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The clinical use of stress echocardiography in chronic coronary syndromes and beyond coronary artery disease: a clinical consensus statement from the European Association of Cardiovascular Imaging of the ESC
Institute of Clinical Physiology of the National Research Council, CNR, Pisa, Italy.
University of Liège, Walloon Region, Belgium.
CHUAC-Complexo Hospitalario Universitario A Coruna, CIBER-CV, University of A Coruna, 15070 La Coruna, Spain.
University Clinical Centre of Serbia, Medical School, Cardiology Clinic, University of Belgrade, 11000 Belgrade.
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2024 (English)In: European Heart Journal Cardiovascular Imaging, ISSN 2047-2404, E-ISSN 2047-2412, Vol. 25, no 2, p. e65-e90Article in journal (Refereed) Published
Abstract [en]

Since the 2009 publication of the stress echocardiography expert consensus of the European Association of Echocardiography, and after the 2016 advice of the American Society of Echocardiography-European Association of Cardiovascular Imaging for applications beyond coronary artery disease, new information has become available regarding stress echo. Until recently, the assessment of regional wall motion abnormality was the only universally practiced step of stress echo. In the state-of-the-art ABCDE protocol, regional wall motion abnormality remains the main step A, but at the same time, regional perfusion using ultrasound-contrast agents may be assessed. Diastolic function and pulmonary B-lines are assessed in step B; left ventricular contractile and preload reserve with volumetric echocardiography in step C; Doppler-based coronary flow velocity reserve in the left anterior descending coronary artery in step D; and ECG-based heart rate reserve in non-imaging step E. These five biomarkers converge, conceptually and methodologically, in the ABCDE protocol allowing comprehensive risk stratification of the vulnerable patient with chronic coronary syndromes. The present document summarizes current practice guidelines recommendations and training requirements and harmonizes the clinical guidelines of the European Society of Cardiology in many diverse cardiac conditions, from chronic coronary syndromes to valvular heart disease. The continuous refinement of imaging technology and the diffusion of ultrasound-contrast agents improve image quality, feasibility, and reader accuracy in assessing wall motion and perfusion, left ventricular volumes, and coronary flow velocity. Carotid imaging detects pre-obstructive atherosclerosis and improves risk prediction similarly to coronary atherosclerosis. The revolutionary impact of artificial intelligence on echocardiographic image acquisition and analysis makes stress echo more operator-independent and objective. Stress echo has unique features of low cost, versatility, and universal availability. It does not need ionizing radiation exposure and has near-zero carbon dioxide emissions. Stress echo is a convenient and sustainable choice for functional testing within and beyond coronary artery disease.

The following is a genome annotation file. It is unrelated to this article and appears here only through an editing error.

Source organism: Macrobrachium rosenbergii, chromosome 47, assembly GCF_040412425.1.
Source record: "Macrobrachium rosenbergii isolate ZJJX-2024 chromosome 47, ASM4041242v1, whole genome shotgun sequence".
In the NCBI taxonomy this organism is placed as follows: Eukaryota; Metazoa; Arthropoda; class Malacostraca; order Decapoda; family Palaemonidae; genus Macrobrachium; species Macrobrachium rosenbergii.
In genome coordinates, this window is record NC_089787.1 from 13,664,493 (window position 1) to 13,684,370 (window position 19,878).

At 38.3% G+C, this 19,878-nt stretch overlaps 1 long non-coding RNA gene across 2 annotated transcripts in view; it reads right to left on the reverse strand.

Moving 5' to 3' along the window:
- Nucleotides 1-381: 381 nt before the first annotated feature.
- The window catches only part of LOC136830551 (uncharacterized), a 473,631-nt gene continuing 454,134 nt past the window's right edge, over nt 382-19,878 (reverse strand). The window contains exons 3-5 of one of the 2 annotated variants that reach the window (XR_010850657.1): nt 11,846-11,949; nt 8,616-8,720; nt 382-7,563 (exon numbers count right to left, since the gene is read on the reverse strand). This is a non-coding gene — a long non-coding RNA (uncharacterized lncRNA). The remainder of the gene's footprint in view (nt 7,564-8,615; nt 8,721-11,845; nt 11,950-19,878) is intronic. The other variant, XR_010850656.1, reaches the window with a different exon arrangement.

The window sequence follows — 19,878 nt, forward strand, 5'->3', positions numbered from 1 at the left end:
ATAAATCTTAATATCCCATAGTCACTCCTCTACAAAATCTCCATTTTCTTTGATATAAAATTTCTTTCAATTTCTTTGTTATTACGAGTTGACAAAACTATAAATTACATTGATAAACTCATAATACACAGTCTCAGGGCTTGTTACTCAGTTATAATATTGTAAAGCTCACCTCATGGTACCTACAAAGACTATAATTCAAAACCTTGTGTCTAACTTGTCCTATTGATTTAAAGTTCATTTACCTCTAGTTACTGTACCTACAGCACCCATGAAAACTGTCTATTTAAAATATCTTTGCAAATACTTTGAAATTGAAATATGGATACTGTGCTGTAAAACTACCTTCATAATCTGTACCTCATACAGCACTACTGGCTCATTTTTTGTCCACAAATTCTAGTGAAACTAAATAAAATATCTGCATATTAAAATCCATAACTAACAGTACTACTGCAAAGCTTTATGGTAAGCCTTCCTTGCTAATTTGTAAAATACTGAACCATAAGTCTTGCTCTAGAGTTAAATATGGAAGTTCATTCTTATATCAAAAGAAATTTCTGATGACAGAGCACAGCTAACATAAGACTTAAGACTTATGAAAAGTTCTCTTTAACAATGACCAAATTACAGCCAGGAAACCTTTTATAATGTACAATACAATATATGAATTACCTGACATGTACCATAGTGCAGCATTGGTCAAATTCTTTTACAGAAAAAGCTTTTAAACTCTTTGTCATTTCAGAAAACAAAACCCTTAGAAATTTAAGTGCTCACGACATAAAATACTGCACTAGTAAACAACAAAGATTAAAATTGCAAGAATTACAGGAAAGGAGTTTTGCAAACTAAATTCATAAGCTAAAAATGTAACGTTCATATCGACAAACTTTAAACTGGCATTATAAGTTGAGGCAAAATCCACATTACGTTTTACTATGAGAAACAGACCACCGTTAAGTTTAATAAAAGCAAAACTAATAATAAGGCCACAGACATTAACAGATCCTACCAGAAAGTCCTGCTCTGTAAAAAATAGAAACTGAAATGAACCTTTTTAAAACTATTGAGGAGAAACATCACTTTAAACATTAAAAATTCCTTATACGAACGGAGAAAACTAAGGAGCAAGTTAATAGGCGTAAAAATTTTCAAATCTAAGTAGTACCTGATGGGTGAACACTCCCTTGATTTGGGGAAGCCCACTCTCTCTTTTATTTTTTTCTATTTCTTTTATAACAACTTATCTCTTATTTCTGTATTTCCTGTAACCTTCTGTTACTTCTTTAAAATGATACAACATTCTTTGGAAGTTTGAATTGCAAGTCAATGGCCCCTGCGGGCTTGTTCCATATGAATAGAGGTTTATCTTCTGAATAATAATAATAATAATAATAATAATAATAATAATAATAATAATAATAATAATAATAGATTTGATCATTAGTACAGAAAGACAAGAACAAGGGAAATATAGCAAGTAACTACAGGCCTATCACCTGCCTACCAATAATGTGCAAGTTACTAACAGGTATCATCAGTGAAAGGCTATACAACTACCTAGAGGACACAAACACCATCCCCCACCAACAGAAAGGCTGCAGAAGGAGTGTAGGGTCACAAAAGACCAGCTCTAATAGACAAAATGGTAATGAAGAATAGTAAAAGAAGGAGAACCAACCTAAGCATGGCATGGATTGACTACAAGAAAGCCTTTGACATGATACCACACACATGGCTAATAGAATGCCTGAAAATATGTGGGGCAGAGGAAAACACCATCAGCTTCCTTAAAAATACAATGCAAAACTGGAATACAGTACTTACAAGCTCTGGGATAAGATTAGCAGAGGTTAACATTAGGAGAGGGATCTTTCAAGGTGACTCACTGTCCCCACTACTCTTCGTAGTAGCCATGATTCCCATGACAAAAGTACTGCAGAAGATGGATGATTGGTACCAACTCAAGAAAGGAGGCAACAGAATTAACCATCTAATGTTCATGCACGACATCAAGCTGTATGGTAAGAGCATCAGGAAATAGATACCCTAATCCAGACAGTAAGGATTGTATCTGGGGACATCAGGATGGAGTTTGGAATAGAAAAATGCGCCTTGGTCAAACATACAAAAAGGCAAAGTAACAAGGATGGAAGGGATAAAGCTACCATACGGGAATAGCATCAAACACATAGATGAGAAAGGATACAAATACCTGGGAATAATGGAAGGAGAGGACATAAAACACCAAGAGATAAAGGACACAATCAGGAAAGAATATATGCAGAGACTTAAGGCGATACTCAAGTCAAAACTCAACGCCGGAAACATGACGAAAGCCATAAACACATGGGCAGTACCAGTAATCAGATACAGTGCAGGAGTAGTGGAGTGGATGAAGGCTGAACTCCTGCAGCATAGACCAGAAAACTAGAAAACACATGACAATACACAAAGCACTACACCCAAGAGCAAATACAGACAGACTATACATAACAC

Place, publisher, year, edition, pages
Oxford University Press, 2024. Vol. 25, no 2, p. e65-e90
Keywords [en]
carbon, cost, ischaemia, prognosis, viability, radiation, environment, stress, sustainability
National Category
Cardiac and Cardiovascular Systems
Identifiers
URN: urn:nbn:se:umu:diva-218959DOI: 10.1093/ehjci/jead250ISI: 001096919400001PubMedID: 37798126Scopus ID: 2-s2.0-85178890803OAI: oai:DiVA.org:umu-218959DiVA, id: diva2:1824058
Available from: 2024-01-04 Created: 2024-01-04 Last updated: 2024-03-06Bibliographically approved

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Henein, Michael Y.

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